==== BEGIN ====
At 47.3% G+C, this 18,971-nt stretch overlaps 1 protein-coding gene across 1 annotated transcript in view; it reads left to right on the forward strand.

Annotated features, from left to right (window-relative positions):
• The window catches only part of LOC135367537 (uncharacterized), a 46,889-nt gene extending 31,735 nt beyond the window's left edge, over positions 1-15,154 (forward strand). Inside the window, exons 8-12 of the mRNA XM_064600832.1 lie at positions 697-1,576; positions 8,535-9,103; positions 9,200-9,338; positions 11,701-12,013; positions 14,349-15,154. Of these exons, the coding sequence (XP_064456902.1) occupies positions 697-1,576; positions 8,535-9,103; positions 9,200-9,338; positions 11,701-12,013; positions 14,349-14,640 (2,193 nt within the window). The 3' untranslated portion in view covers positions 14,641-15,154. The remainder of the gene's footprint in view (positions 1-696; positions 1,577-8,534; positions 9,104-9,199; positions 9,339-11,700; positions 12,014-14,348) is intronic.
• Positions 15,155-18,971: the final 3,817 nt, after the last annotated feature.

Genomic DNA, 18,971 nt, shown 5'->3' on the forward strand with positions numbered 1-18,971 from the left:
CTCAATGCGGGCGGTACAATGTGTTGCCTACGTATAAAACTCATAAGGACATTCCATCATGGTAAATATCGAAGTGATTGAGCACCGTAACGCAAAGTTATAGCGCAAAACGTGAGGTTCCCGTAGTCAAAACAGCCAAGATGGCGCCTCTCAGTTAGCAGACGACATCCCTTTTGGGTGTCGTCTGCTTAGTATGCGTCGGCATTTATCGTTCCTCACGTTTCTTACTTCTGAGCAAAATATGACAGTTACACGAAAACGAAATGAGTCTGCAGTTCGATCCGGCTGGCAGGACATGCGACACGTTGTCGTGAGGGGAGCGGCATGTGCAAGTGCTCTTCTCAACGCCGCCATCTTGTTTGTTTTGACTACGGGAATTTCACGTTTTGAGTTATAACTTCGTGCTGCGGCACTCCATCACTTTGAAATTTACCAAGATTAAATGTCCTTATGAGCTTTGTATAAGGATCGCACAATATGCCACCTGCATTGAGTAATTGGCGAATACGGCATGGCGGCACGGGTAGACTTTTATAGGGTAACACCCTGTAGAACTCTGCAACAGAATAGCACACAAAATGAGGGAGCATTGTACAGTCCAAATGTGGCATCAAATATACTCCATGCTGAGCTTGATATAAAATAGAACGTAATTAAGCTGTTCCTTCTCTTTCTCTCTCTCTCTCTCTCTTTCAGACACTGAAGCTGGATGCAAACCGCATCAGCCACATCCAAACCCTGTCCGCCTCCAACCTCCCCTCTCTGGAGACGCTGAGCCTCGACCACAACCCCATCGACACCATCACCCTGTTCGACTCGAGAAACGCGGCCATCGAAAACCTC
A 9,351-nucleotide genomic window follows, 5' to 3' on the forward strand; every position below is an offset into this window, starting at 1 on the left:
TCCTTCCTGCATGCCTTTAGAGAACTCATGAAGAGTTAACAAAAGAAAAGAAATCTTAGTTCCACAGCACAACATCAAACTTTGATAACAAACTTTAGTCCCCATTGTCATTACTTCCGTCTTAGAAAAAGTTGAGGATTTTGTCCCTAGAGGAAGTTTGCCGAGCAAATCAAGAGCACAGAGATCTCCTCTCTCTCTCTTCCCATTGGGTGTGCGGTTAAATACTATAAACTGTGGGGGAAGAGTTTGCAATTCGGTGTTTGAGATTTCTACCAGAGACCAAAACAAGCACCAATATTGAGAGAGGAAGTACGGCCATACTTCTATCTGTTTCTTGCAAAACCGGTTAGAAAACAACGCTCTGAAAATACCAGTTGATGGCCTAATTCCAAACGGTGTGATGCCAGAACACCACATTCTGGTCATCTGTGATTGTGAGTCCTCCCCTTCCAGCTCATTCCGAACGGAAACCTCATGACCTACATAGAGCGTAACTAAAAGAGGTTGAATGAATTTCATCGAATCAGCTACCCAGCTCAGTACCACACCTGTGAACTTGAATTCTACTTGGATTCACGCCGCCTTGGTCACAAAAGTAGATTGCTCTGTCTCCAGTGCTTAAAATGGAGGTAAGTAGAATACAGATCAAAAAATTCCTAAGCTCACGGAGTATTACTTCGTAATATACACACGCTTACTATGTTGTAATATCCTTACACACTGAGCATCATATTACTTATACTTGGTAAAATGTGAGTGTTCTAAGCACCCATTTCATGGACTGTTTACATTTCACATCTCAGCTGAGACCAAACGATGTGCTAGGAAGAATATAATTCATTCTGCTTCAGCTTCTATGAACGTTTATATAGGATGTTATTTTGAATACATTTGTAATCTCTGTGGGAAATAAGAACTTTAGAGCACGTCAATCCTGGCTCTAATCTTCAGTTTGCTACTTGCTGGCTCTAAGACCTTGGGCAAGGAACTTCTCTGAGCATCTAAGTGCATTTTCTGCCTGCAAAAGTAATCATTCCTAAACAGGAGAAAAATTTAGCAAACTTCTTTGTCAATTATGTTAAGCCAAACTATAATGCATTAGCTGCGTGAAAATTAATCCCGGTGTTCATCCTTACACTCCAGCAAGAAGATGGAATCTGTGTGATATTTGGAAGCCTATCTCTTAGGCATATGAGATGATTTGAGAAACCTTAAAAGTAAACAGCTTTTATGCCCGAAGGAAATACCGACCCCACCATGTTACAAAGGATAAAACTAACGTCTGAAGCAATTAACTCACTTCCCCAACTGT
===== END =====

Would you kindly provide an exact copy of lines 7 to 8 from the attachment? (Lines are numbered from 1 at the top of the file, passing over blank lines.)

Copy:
A 9,351-nucleotide genomic window follows, 5' to 3' on the forward strand; every position below is an offset into this window, starting at 1 on the left:
TCCTTCCTGCATGCCTTTAGAGAACTCATGAAGAGTTAACAAAAGAAAAGAAATCTTAGTTCCACAGCACAACATCAAACTTTGATAACAAACTTTAGTCCCCATTGTCATTACTTCCGTCTTAGAAAAAGTTGAGGATTTTGTCCCTAGAGGAAGTTTGCCGAGCAAATCAAGAGCACAGAGATCTCCTCTCTCTCTCTTCCCATTGGGTGTGCGGTTAAATACTATAAACTGTGGGGGAAGAGTTTGCAATTCGGTGTTTGAGATTTCTACCAGAGACCAAAACAAGCACCAATATTGAGAGAGGAAGTACGGCCATACTTCTATCTGTTTCTTGCAAAACCGGTTAGAAAACAACGCTCTGAAAATACCAGTTGATGGCCTAATTCCAAACGGTGTGATGCCAGAACACCACATTCTGGTCATCTGTGATTGTGAGTCCTCCCCTTCCAGCTCATTCCGAACGGAAACCTCATGACCTACATAGAGCGTAACTAAAAGAGGTTGAATGAATTTCATCGAATCAGCTACCCAGCTCAGTACCACACCTGTGAACTTGAATTCTACTTGGATTCACGCCGCCTTGGTCACAAAAGTAGATTGCTCTGTCTCCAGTGCTTAAAATGGAGGTAAGTAGAATACAGATCAAAAAATTCCTAAGCTCACGGAGTATTACTTCGTAATATACACACGCTTACTATGTTGTAATATCCTTACACACTGAGCATCATATTACTTATACTTGGTAAAATGTGAGTGTTCTAAGCACCCATTTCATGGACTGTTTACATTTCACATCTCAGCTGAGACCAAACGATGTGCTAGGAAGAATATAATTCATTCTGCTTCAGCTTCTATGAACGTTTATATAGGATGTTATTTTGAATACATTTGTAATCTCTGTGGGAAATAAGAACTTTAGAGCACGTCAATCCTGGCTCTAATCTTCAGTTTGCTACTTGCTGGCTCTAAGACCTTGGGCAAGGAACTTCTCTGAGCATCTAAGTGCATTTTCTGCCTGCAAAAGTAATCATTCCTAAACAGGAGAAAAATTTAGCAAACTTCTTTGTCAATTATGTTAAGCCAAACTATAATGCATTAGCTGCGTGAAAATTAATCCCGGTGTTCATCCTTACACTCCAGCAAGAAGATGGAATCTGTGTGATATTTGGAAGCCTATCTCTTAGGCATATGAGATGATTTGAGAAACCTTAAAAGTAAACAGCTTTTATGCCCGAAGGAAATACCGACCCCACCATGTTACAAAGGATAAAACTAACGTCTGAAGCAATTAACTCACTTCCCCAACTGT